Energy efficiency and solar energy dominated this year’s AIRAH Awards for Excellence, with NDY, WSP, CSIRO, ActronAir and NEP Solar all taking home major awards.
NDY won the Best HVAC and Refrigeration Retrofit or Upgrade Award for its upgrade of 247 Adelaide Street, Brisbane, with a program of works financed by the Clean Energy Finance Corporation that brought the building up to a five star base building NABERS energy rating.
“This is well-deserved industry recognition for an energy efficiency upgrade which has resulted in this 1970s office block nearly halving its base building electricity use,” CEFC chief executive Oliver Yates said.
The 247 Adelaide Street improvements included new high efficiency air cooled chillers, new pumps and variable speed drives, a new mechanical switchboard, solar thermal HVAC units and LED lighting.
The CEFC provided around $700,000 in finance for the upgrade with the balance of funds for the $1.23 million project sourced through the federal government’s Green Building Fund. The upgrade also enabled the building owners to benefit from incentives offered by energy supplier Energex for reducing peak demand.
“Australia’s capital cities are home to a significant number of 20 to 30-year-old B and C grade buildings that would benefit from refurbishments that improved the energy efficiency of the base buildings,” Mr Yates said.
NEP Solar won the Denis Joseph Award for Innovative Use of Solar Energy in HVAC&R for its micro urban power station at the new UTS Faculty of Engineering and Information Technology Building in Sydney. SOLEM Consulting and EnergyAE also collaborated on the project, and project lead Jeremy Osborne accepted the award on the NEPSolar team’s behalf.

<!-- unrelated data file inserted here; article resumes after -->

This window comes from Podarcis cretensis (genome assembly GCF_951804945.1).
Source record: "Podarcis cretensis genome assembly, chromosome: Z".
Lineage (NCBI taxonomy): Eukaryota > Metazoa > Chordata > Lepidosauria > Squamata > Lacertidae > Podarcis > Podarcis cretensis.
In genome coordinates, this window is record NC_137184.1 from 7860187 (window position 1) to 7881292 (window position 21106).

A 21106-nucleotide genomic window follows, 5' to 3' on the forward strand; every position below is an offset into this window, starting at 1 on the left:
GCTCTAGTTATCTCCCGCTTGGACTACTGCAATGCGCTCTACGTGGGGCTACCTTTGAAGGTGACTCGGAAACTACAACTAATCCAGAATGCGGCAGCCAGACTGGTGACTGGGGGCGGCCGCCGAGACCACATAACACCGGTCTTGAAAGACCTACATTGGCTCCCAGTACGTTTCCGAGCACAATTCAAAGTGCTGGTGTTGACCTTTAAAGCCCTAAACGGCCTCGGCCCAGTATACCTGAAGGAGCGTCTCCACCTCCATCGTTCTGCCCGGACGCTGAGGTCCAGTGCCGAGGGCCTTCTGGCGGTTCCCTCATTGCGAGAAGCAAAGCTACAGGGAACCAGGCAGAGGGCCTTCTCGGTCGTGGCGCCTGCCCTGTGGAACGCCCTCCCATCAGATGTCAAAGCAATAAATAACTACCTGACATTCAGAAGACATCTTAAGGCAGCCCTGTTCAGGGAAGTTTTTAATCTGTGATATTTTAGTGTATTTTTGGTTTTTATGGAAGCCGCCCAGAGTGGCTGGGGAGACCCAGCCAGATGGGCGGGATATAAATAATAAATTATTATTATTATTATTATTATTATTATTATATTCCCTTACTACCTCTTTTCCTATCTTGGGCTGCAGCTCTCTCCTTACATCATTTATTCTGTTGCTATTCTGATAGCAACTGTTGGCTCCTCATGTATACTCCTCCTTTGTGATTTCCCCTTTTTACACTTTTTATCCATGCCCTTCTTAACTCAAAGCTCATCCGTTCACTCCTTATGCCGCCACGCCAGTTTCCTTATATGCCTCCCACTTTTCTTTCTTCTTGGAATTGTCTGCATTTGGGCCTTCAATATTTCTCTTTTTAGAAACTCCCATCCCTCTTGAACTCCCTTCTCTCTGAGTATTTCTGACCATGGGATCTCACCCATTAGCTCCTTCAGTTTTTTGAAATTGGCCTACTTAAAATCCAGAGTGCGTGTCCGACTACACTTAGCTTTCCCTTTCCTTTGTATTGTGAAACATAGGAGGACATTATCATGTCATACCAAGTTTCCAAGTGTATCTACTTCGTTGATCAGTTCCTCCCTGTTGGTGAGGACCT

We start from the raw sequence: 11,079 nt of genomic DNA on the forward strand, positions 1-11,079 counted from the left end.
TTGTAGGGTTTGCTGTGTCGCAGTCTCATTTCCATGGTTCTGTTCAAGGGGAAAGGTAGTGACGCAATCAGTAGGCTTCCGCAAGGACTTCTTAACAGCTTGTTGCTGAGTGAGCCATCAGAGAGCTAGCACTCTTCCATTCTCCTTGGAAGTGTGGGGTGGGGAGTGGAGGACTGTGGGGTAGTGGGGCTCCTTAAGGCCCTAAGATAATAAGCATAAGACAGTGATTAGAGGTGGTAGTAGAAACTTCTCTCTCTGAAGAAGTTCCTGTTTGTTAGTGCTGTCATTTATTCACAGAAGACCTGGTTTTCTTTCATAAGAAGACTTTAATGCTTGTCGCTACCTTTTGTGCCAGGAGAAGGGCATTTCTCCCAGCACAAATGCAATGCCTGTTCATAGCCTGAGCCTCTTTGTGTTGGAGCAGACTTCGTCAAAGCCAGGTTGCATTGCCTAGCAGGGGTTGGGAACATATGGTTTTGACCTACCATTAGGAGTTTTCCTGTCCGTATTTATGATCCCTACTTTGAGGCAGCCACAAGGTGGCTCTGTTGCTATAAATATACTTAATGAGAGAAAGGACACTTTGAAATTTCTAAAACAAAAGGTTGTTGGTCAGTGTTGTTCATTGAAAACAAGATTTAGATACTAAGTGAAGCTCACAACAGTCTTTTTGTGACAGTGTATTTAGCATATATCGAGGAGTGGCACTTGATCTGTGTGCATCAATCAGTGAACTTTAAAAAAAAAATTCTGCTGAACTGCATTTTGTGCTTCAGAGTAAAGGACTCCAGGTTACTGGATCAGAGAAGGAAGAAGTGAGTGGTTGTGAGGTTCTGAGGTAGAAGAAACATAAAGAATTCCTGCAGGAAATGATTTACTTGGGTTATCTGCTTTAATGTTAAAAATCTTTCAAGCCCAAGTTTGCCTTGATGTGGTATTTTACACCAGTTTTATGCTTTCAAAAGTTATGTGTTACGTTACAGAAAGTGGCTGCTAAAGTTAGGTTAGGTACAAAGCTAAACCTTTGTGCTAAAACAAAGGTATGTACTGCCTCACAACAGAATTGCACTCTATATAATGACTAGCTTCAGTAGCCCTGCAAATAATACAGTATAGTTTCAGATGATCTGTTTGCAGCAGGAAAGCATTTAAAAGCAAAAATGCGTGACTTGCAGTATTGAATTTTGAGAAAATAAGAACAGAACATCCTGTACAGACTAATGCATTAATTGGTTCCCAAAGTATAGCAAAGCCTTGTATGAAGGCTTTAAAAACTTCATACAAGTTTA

The micro-urban power station was designed to be a working exemplar of distributed energy generation with a concentrating solar power system integrating with wind, solar PV and storage.
The project encompassed design and installation of concentrating solar technology to supply chilled water, hot water and electricity to the new building. The micro power station will also provide learning opportunities for engineering students, as it has full monitoring capacity and students can run a concentrating solar power station using an organic Rankin cycle machine, a solar cooling system or an industrial solar-thermal heat-generation machine, and validate their theoretical models against a real system.
CSIRO won the Excellence in HVAC&R Research Award for its work on the Residential Building Energy Efficiency Study.
ActronAir won the gong for Excellence in Sustainability. The ESP Platinum ducted split system technology was developed, designed and manufactured in Australia for the residential and small to medium enterprise commercial sectors, and incorporates energy smart zoning and variable fan technology.
“Testing and energy modelling shows that the ESP Platinum series uses up to 75 per cent less electricity compared to conventional fixed speed systems and up to 50 per cent [less] compared to conventional inverter systems,” ActronAir managing director Norman Windell said. “Based on cooling, that equates to a savings of up to $900 per annum on energy bills.”
WSP Lincoln Scott earned the Excellence in Innovation Award for its work on the Echuca Regional Health redevelopment. The $2.2 million project comprised detailed thermal load profiling, design and installation of a solar thermal cooling system to replace an end-of-life chiller, and installation of new monitoring and control systems. Sustainability Victoria contributed $445,000 towards the project cost, which is expected to result in energy cost savings of about $60,000 a year with a 1400 tonne a year reduction in greenhouse gas emissions.
Student of the Year award was won by biomimicry expert Matthew Webb, and Alex Baidjurak was named the AIRAH Future Leader Award winner.
Sean Badenhorst picked up the WR Ahern award for the best technical paper by an AIRAH member published in Ecolibrium.